Saturday, May 03, 2003

Excuses

Blogger caused some hassles today, including eating a completed post. New material in the morning.

Friday, May 02, 2003

There was a time before Buffy. And it wasn't all bad.

Tom 'n' Lalla
You are The Years Of Tom And Lalla. You are a thing
of immense joy and happiness. All should
worship before you. On the negative side,
you're a bit too clever for your own good.


Which Doctor Who Season Are You?
brought to you by Quizilla

In the final years of Tom and Lalla, John Nathan-Turner was hired as Executive Producer, and he hired the phenomenally erudite Christopher H Bidmead as script editor, which led to the end of the Tom and Lalla era including a number of the most erudite scripts and best episodes in the history of the program. Then, however, Bidmead went off to do something else, Nathan-Turner continued into be Executive Producer, and Dr Who sank slowly into the sludge, admittedly along with the rest of the BBC. (I don't think Nathan-Turner was a bad producer, at least not initially. However, Dr Who was a program that worked best when the people both on and off screen did it for a few years and then went away to do something else. The trouble was that in the 1980s and early 1990s the people controlling the BBC developed a disdain for the program, and they wouldn't give Nathan-Turner a different job so that somebody else could bring fresh ideas to Dr Who).
(via Iain Murray).

Update: Speaking of the years of Tom and Lalla, the BBC has just released a Flash animation version of the famous Douglas Adams written but unfinished and unaired season 17 episode Shada. This is interesting, but it misses out on the beautiful photography of Cambridge that is central to the episode, or which is at least central to my viewing of it. (Both Douglas Adams and I attended St John's College, although obviously at different times, and this gives us a similar perspective on the city, I think. For that reason, I find the unfinished version of Shada (available on VHS) incredibly familiar, somehow).

(via slashdot).
Please fix it, oh Googlers

Blogger was down for quite a few hours this morning, and I was unable to post. I therefore posted my latest cricket update to ubersportingpundit instead of here. I was also unable to fix a number of bad links on this blog. They are all now hopefully sorted out.

Thursday, May 01, 2003

Spreading myself thin

Observant readers will have noticed that in recent days I have become the London correspondent for Scott Wickstein's Ubersportingpundit , and that I have been discussing the David Beckham saga over there. On that blog I will be discussing football, and other sporting issues that cross my mind. My cricket coverage will mostly remain on this blog, as Scott does blow by blow cricket coverage already, and I don't think we need that twice on the same site.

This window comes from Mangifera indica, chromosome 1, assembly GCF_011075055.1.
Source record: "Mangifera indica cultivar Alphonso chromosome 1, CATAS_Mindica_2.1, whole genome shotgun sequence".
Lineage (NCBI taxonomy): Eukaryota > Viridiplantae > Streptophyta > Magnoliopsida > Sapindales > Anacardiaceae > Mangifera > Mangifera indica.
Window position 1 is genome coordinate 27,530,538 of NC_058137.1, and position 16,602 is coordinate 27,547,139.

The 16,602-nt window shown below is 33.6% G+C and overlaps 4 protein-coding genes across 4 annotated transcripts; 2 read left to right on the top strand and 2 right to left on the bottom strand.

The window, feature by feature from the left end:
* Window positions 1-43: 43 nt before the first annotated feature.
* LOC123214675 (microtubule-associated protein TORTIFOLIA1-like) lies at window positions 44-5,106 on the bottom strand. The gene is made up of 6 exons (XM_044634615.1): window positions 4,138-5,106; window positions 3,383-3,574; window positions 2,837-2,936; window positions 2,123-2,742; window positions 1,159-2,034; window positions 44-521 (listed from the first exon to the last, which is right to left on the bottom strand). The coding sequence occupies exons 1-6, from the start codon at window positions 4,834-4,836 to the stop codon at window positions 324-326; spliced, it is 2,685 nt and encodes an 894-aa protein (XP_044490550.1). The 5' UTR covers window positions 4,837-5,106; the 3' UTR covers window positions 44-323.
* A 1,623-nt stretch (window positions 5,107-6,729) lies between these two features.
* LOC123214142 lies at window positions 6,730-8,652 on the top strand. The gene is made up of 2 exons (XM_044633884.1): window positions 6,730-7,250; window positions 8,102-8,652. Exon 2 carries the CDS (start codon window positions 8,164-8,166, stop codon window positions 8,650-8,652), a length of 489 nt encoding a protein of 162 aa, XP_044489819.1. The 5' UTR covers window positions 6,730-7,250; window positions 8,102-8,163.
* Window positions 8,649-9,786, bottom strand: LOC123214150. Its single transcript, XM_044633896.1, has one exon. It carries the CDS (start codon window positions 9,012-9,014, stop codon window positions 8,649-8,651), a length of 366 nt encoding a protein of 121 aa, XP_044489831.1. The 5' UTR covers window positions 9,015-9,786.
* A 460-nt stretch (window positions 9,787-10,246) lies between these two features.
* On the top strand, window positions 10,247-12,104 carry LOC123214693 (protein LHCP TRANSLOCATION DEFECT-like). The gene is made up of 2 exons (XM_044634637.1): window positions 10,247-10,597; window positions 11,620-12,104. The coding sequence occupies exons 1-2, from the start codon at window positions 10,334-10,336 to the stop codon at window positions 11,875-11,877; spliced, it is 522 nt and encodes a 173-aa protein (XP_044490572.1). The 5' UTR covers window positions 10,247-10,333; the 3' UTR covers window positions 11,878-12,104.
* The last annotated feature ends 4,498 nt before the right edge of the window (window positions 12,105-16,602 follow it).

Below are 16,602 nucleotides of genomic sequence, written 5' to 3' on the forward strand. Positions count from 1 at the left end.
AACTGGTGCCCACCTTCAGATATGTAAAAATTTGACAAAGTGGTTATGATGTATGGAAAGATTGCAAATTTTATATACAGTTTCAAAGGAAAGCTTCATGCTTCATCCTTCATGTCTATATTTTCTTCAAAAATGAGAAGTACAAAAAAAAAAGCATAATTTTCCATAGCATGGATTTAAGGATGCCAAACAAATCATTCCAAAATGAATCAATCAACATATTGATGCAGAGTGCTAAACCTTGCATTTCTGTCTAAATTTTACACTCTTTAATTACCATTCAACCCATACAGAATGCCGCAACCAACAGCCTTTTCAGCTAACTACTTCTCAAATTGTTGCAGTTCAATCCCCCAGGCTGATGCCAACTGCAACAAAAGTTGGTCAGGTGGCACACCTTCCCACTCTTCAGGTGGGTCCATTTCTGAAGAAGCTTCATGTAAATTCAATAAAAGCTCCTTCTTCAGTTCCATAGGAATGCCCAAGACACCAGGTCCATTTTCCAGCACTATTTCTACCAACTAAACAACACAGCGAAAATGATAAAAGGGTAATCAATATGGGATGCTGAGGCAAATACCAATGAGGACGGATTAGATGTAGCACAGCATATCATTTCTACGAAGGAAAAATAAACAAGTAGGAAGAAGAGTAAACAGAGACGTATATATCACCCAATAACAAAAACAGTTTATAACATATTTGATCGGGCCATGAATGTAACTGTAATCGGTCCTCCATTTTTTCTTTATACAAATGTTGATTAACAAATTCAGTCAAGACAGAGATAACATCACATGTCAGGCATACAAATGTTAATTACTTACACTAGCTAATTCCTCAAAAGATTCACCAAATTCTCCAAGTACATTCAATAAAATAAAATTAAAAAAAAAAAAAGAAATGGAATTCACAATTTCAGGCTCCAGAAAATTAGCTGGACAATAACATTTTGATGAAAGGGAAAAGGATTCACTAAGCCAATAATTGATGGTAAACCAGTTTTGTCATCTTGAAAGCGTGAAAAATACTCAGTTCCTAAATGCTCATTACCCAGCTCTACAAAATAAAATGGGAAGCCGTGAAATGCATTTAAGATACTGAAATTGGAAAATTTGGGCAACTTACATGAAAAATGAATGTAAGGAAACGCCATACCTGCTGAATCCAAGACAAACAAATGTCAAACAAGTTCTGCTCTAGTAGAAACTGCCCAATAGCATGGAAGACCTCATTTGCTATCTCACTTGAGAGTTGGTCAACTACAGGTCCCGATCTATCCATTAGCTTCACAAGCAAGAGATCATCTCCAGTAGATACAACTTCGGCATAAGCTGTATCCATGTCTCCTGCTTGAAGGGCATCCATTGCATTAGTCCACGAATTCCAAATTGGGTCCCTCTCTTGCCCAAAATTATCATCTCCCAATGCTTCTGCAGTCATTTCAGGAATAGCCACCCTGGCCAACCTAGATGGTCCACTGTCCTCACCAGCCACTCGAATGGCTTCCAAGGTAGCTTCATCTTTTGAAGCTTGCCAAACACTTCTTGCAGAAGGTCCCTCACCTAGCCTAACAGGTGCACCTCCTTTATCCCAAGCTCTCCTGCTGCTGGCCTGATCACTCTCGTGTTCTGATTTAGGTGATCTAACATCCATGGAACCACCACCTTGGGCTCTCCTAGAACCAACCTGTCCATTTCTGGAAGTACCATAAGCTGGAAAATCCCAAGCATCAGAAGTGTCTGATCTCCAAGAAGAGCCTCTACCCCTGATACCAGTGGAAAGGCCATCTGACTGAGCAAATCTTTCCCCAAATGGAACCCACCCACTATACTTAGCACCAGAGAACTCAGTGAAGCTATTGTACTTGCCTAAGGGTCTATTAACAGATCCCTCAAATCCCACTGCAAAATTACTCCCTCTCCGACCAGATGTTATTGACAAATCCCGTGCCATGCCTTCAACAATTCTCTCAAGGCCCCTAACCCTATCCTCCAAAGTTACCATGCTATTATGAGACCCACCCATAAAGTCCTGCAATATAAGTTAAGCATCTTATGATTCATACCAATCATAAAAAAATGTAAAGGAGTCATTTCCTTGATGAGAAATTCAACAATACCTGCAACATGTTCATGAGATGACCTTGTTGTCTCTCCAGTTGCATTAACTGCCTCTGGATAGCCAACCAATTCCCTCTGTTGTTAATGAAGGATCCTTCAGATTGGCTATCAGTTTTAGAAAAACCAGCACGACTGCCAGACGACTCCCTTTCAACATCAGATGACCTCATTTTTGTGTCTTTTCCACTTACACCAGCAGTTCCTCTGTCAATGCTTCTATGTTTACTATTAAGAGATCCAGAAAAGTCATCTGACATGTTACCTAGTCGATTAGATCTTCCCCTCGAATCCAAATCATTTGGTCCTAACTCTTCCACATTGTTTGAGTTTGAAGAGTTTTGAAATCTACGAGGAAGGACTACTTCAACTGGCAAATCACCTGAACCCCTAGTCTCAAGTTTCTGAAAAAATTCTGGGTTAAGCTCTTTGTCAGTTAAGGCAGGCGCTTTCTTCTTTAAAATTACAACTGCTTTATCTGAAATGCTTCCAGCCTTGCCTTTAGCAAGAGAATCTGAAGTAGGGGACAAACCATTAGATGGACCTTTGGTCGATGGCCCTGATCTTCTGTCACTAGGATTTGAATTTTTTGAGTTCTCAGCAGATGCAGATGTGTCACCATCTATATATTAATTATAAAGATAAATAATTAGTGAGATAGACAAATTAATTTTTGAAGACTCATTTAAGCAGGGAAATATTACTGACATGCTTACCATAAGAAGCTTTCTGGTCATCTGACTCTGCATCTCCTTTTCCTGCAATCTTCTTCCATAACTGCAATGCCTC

Bigger news is that I have just accepted an invitation to become a contributor to Samizdata. I am not quite sure how I am going to split things, but a fair portion of my serious stuff (particularly my technology coverage) is in future going to be there rather than here, due to the small matter that that site has 30 times as many readers as this one.
Football and education

Brian Micklethwait has some thoughts on a British government program to involve professional football clubs in schemes to teach children the three Rs. Brian focuses on the fact that a large amount of government coersion has apparently been applied to football clubs and a lot of government money has seemingly been put into it, but also talks about the scheme itself, which he is generally in favour of. I'm not so sure. to In my native Australia, sports clubs are far too busy sledging the opposition, attempting to humiliate the opposition, and getting drunk afterwards to be too concerned with things like helping people learn to read. (See here for an example that admittedly even Australians find extreme and bizarre).

When the Soviet bloc collapsed, much of the very best of the scientific elite went to the United States, where they are working in scientific institues on the next tecnological revolution, no doubt. Australia, however, recruited the very best of the sports coaches, and these people are now in Canberra at the Australian Institute of Sport, using the same semi-sadistic training methods they invented in East Germany to help Australia win lots of Olympic gold medals in future. This has been highly successful at winning Olympic gold medals, but it costs a lot of public money. I personally think that funding elite athletes is an outrageous way for the government to spend my money, but it is something of a sacred cow in Australia. Australians love their sport, and they love winning. If the government is going to spend public money on sport at all, then I would much rather see it being spent on the encouragement of mass participation. I am still not sure if this is something that government needs to get involved in, however (other than through providing playing fields in public parks and other such infrastructure, which is largely a job for local government).